There were twenty at the service, and afterwards, Angela drove me home. Hamid told us that he had not yet heard from his lawyers about whether they thought there were grounds for an appeal, but that he would be calling the lawyer tomorrow. We're all hoping for the best. He is just trusting in God to sort things out. But the Home Office legal 'experts' doesn't think he is sincere in the discovery of faith he has made. That makes me feel like an alien in my own country, like many other things happening these days.

Tuesday, 9 February 2016

Shrove Tuesday

The sun appeared through the clouds periodically this morning, the wind and rain was a much lighter than it has been for several days. Clare cooked a lentil dish for lunch, followed by traditional pancakes spread with Nutella for dessert. I finally left the house to attend my double session of Chi Gung and Tai Chi, back to back. Both classes were unusually poorly attended. I wondered if days of bad weather was deterring people from venturing out.

This morning the Lent blog went live with the first scheduled posting at 10.00. I'll schedule this time for each day's posting, to provide an element of consistency and rhythm. Even at the planning phase, I'm finding the exercise making clearer to me things about my own spiritual journey. I hope I can sustain my interest right through. Without that I cannot expect to interest others in what I want to say. You can find and read the Lent blog here.

Monday, 8 February 2016

High winds

A request from Fr Mark arrived over the weekend to take the funeral of a parishioner next Thursday. This morning, I made contact with the deceased's partner and arranged a meeting to discuss the service. It wasn't convenient to make a house visit, so funeral directors Pidgeon's kindly gave us a room to meet in at their place. 

I walked there as I had a couple of tasks to do on the way. It was raining and the wind was gusting sharply on times. It's odd to be hit by a sudden gust as you're walking, which blows just your leg off course in mid stride, without buffeting your whole body, and nearly causes you to trip. Spiro, the hairdresser, was standing in the road opposite his salon, watching a couple of roofers replacing tiles that had been ripped off the roof earlier. "They weren't keen to come out," he said, "but I insisted. With this wind I could lose the whole roof in a couple of hours."

Later, I braved the wind again and went to the CBS office to re-establish the spare computer for myself in the vacant workspace, and generate an invoice for a new RadioNet subscriber. Jobs done, I headed for the comfort of home, and an evening working on material for my daily Lenten blog on prayer, which I'll start tomorrow with an introductory posting.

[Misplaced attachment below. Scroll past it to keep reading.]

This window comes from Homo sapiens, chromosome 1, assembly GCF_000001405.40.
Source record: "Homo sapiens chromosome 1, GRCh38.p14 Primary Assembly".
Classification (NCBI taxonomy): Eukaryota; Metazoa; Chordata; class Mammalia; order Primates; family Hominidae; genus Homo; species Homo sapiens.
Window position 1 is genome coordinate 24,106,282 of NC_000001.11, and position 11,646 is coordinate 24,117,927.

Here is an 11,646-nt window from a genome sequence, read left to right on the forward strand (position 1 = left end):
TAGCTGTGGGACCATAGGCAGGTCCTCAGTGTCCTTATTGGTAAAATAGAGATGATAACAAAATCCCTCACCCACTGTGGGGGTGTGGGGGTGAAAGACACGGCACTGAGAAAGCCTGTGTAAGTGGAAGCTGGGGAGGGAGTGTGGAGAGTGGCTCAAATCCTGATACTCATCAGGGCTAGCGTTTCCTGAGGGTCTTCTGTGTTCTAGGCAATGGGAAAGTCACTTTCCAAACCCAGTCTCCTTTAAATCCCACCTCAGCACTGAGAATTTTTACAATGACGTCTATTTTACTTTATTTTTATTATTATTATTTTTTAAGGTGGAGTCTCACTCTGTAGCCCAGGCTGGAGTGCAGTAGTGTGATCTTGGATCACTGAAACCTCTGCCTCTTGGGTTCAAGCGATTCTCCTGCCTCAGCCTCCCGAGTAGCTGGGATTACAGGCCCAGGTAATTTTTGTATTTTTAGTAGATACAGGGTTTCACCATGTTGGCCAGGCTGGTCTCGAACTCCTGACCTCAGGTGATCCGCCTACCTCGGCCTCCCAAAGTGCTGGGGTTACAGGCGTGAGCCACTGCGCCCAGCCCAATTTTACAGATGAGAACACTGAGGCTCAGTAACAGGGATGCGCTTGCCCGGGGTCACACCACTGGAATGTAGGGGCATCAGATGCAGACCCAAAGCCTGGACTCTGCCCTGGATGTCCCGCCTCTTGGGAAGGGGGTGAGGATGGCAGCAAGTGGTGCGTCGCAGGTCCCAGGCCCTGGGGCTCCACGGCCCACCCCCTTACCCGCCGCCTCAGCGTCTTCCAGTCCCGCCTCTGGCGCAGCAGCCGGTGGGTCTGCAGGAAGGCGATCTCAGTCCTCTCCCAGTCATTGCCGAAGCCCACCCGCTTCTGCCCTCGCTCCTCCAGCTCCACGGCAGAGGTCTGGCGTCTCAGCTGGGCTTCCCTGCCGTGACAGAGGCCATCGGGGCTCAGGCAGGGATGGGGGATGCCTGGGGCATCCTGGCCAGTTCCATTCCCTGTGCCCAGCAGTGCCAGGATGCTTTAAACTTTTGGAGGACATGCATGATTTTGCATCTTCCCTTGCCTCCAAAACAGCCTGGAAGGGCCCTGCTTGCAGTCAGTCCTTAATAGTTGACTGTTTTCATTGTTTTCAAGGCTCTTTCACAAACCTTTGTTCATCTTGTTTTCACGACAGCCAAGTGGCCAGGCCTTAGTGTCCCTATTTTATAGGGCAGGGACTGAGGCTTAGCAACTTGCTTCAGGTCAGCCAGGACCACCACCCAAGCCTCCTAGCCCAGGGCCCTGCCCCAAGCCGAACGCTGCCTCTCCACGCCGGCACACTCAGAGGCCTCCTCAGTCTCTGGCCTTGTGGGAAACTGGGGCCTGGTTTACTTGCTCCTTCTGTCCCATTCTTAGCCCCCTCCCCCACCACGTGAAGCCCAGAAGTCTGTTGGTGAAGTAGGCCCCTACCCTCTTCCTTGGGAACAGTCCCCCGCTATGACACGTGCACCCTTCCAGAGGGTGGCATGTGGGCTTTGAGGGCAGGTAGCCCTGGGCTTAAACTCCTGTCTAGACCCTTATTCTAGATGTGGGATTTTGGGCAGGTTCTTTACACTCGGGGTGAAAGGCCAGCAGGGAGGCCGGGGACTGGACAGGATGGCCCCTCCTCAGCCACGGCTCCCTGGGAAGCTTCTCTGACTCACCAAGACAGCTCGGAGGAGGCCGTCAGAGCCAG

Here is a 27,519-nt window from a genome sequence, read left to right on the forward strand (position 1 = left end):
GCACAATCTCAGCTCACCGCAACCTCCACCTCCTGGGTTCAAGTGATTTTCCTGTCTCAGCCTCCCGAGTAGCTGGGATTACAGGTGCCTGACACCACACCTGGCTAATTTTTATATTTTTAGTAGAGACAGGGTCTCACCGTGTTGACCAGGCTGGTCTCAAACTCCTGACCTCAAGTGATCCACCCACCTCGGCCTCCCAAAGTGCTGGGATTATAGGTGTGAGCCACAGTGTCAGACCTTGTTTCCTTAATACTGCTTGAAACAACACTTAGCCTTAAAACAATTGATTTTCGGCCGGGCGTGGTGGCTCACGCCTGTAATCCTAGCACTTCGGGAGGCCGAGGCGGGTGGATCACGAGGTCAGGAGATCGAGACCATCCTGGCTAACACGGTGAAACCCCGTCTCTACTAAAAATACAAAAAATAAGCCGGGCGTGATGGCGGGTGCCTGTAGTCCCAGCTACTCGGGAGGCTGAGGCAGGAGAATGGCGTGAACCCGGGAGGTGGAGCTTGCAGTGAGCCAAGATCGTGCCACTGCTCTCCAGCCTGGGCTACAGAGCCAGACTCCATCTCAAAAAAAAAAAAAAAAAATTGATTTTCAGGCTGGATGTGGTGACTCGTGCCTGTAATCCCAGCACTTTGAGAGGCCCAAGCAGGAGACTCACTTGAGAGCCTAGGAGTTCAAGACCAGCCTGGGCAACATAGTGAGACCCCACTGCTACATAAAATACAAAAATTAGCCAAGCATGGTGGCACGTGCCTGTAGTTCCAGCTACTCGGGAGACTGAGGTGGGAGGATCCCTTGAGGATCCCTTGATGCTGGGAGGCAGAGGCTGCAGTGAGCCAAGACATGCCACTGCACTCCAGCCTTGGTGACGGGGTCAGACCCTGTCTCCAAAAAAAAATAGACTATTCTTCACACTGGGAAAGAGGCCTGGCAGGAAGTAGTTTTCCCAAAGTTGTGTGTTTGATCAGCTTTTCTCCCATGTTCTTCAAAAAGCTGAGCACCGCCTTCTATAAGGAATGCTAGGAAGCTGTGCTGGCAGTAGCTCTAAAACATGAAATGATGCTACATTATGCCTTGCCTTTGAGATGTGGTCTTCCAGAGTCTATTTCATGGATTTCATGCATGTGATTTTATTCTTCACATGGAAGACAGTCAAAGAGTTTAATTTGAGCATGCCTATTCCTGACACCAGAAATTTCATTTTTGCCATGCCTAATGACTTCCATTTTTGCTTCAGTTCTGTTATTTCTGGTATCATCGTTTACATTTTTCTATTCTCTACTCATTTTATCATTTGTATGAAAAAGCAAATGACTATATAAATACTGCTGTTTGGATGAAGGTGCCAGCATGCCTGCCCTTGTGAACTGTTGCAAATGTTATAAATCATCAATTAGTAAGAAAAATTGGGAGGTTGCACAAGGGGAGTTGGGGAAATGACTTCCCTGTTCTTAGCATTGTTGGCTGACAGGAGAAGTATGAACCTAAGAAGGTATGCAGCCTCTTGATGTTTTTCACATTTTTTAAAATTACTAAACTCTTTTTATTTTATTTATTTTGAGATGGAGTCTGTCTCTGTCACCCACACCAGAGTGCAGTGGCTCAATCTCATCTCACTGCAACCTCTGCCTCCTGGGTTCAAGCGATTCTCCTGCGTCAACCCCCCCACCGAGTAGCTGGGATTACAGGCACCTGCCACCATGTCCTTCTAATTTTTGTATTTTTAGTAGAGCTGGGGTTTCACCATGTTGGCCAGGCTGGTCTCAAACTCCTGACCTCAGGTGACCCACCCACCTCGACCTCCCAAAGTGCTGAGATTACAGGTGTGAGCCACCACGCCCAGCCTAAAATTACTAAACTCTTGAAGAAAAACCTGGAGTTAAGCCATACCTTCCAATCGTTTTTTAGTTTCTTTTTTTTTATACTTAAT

Sunday, 7 February 2016

Unexpected judgement

Yesterday was wet and windy all day and into the night. In the afternoon we went over to Bristol to visit Amanda and James for a few hours, and watched the final episode of 'Young Montalbano' in the evening. As ever it was beautifully crafted with fine acting and a teasingly complex story to keep track of. It was also very moving, as our hero sets about leaving his beloved Sicily to live in Genova with Livia, his lovely bride to be. It's such a struggle for him to let go of his work and his partners in solving crime. Sicily and its people substitute for the birth mother he lost in childhood. 

Then, just as he is about to leave, anti-Mafia prosecuting magistrate Giovanni Falconi is assassinated on his way from Palermo airport. It was a real watershed event for Sicily and all Italians, in real life, back in 1992, and the impact of this was well portrayed as Montalbano found himself driving around empty streets in fictional Vigata, empty because everyone was indoors glued to TV newscasts, just as the whole world was, during the 11th September attacks in 2001. It awakened memories for me of that hot afternoon in our Monte Carlo parsonage, when I idly switched on the news and couldn't tear myself away for hours. The story ends with Montalbano phoning Livia, and here say, despite herself, "You must stay." How often events external to our lives act to change our destinies, in fact as well as fiction.

The sun pushed its way through the clouds this morning, quite appropriate for Transfiguration Sunday in the Church in Wales Calendar. Before Mass began at St German's, Hamid told us his asylum appeal had been refused. He seemed less concerned about this than we did. Being forced to go home carries all sorts of risks to his safety, now he can be identified as a convert, but he'd get to see his wife and sons again after five years, despite this. 

After the service he showed us a lengthy document explaining the judgement issued. It contained factual errors, and some expressions of the judge's opinion, which to my mind, revealed an insufficient knowledge of evangelisation as an enterprise all Christians are involved in, not just authorised church representatives. Hamid's journey into Christian faith, was shaped by a number of encounters with lay people, some of them sustained. They helped him understand the message of the bible, and commit himself. This has been discounted, as justification for his conversion. He is officially regarded as insubstantial, insincere and unreliable in his motives for seeking asylum.